Cities are sites of contestation. This has never been truer than today, with inequalities in the industrialized world rising to levels not seen in decades. Neoliberalism continues to reign—in spite of its spectacular failures, most recently exemplified by the Great Recession of 2007-08—and austerity policies are the recipe du jour, marking a new stage in what David Harvey describes as “accumulation by dispossession.”
While there is much debate about the so-called “gridlock” in Washington, D.C., and how it affects politics, comparatively little is said about the local effects of―and responses to―austerity. In the “entrepreneurial city,” municipal governments act as cost-saving business actors that run their cities like corporations. Facing tax cuts and other revenue-slashing measures, these governments have increasingly turned to austerity policies. This has translated into fewer services for citizens and less investment in the city, particularly in affordable housing.
In this study Jamie Peck, professor of geography at the University of British Columbia, Canada, delineates how neoliberalism has tightened its grip on cities since the Great Recession, engendering what he calls “austerity urbanism.” Due to the spatial concentration of unionized labor, communities of color, poor people, and liberal constituencies, cities are favored―and particularly vulnerable―targets of austerity measures. Municipal governments cut social services and the wages of public sector workers (increasingly denying these workers the right to bargain collectively), slash school budgets, and eliminate affordable housing units—all while privatizing core city functions and subsidizing private investors. While a small number of city governments with corporate inclinations welcome this self-starvation, most succumb to the pressures created by state or federal governments that pass down budget cuts to the municipal level—essentially leaving each city and town to fend for itself. A few cities adapt and ride the wave of privatization relatively unscathed, while others, most notably Detroit, drown.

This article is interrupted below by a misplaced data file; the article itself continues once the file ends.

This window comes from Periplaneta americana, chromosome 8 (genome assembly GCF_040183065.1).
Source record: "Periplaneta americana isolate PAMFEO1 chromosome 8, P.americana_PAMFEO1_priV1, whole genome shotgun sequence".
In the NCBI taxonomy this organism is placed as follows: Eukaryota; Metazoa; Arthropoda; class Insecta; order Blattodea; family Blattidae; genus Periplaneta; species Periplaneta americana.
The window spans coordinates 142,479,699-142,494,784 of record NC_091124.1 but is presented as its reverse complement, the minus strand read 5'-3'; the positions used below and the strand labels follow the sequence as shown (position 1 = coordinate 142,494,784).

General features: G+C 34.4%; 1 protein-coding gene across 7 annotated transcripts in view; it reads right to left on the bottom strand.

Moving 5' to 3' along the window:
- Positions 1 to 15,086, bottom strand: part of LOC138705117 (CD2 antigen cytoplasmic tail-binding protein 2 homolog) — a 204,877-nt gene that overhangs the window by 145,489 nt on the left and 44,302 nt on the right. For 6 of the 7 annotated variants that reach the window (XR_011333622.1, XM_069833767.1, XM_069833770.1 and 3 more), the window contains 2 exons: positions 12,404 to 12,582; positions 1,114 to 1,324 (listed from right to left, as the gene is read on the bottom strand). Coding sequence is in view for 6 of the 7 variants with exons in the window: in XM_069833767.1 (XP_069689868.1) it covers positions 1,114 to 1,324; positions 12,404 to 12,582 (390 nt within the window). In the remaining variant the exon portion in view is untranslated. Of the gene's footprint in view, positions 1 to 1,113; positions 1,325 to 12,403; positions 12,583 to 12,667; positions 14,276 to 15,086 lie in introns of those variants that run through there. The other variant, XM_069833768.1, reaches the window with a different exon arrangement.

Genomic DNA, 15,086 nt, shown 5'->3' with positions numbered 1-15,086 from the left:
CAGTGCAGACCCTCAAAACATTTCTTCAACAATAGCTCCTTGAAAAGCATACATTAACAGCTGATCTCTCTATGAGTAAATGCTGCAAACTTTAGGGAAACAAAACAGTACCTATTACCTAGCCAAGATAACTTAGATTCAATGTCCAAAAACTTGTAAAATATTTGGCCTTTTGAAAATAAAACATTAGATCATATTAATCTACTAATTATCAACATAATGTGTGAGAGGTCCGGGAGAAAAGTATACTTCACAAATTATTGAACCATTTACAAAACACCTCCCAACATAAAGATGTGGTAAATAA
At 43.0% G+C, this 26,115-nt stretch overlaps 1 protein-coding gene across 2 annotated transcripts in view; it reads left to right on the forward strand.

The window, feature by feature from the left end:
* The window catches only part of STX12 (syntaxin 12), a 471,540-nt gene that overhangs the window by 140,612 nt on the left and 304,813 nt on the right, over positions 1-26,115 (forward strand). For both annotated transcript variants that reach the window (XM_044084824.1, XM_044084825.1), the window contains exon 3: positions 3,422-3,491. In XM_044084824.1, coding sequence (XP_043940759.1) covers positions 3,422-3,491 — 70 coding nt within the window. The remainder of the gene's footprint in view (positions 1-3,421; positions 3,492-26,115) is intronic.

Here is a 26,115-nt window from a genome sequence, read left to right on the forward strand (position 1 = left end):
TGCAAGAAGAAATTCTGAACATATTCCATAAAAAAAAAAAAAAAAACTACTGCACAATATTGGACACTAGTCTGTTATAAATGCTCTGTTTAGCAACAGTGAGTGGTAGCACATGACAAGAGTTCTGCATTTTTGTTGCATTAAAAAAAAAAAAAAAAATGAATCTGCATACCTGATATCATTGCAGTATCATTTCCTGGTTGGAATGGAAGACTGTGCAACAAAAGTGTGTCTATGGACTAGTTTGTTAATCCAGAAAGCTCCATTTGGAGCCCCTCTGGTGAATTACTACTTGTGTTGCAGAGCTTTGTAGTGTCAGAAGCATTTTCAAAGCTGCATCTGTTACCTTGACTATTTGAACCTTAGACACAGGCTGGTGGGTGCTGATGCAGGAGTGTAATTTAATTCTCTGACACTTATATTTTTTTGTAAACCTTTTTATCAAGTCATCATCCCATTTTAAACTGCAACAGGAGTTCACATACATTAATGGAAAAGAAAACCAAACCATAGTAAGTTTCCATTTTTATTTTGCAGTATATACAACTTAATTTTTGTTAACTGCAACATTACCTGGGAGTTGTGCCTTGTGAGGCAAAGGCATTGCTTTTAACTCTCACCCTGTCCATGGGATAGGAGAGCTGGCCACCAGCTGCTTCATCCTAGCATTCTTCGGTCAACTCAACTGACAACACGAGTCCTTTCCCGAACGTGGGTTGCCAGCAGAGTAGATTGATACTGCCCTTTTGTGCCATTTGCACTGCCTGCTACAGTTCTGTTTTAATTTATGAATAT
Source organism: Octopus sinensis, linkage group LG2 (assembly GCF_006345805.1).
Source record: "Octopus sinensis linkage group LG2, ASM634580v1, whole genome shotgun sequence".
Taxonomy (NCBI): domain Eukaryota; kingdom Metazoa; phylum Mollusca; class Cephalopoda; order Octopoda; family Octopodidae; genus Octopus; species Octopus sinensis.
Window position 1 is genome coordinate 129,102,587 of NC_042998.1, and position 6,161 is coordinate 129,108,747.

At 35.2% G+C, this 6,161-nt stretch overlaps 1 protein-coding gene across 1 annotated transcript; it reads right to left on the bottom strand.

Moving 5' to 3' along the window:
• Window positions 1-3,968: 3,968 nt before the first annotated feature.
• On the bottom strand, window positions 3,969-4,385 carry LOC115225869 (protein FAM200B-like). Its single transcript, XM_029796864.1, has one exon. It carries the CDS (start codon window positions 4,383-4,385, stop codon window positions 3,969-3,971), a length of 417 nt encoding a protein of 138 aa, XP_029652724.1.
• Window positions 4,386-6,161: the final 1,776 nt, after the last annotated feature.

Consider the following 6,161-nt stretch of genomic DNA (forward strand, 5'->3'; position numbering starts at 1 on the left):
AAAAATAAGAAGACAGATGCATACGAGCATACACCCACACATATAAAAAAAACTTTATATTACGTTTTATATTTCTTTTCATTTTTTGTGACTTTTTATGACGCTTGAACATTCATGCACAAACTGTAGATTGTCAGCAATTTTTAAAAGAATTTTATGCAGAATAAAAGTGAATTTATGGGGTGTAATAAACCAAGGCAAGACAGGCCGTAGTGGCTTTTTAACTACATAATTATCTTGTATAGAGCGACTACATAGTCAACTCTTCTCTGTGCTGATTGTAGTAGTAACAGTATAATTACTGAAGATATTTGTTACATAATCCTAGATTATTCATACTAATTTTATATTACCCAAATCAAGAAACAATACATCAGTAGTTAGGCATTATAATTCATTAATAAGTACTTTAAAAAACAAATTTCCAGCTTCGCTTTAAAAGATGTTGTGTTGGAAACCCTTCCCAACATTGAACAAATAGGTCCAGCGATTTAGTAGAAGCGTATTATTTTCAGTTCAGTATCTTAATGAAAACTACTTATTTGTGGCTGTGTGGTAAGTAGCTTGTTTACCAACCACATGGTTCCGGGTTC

Yet from the viewpoint of the Left, the situation in today’s cities is not all bleak. They are once again a hotbed for progressive politics—both at the grassroots and electoral levels. Occupy Wall Street was a distinctly urban movement that inspired similar formations in countless cities across the U.S. and even abroad. “Right to the city” initiatives are stemming the flood of foreclosures, evictions, and rising rents. Progressives have increasingly focused their efforts on city politics and paved the way for left-leaning mayors in New York City, Boston, and Minneapolis, to name a few. These cities have recently enacted policies including minimum wage increases, IDs for undocumented residents, protections for domestic workers, paid sick leave, universal Pre-K, and more. So while our cities and towns are falling increasingly under the dark spell of austerity, it is at the same time clear that the battle over austerity and the fight for progressive urban experiments has only just begun.
Housing justice and urban politics represent a core area of our work at the Rosa Luxemburg Stiftung’s New York office. With this study, we start a new chapter in our ongoing work on these issues: a series of studies titled “City Series.”
Gustavo Sanchez and Charlotte Swasey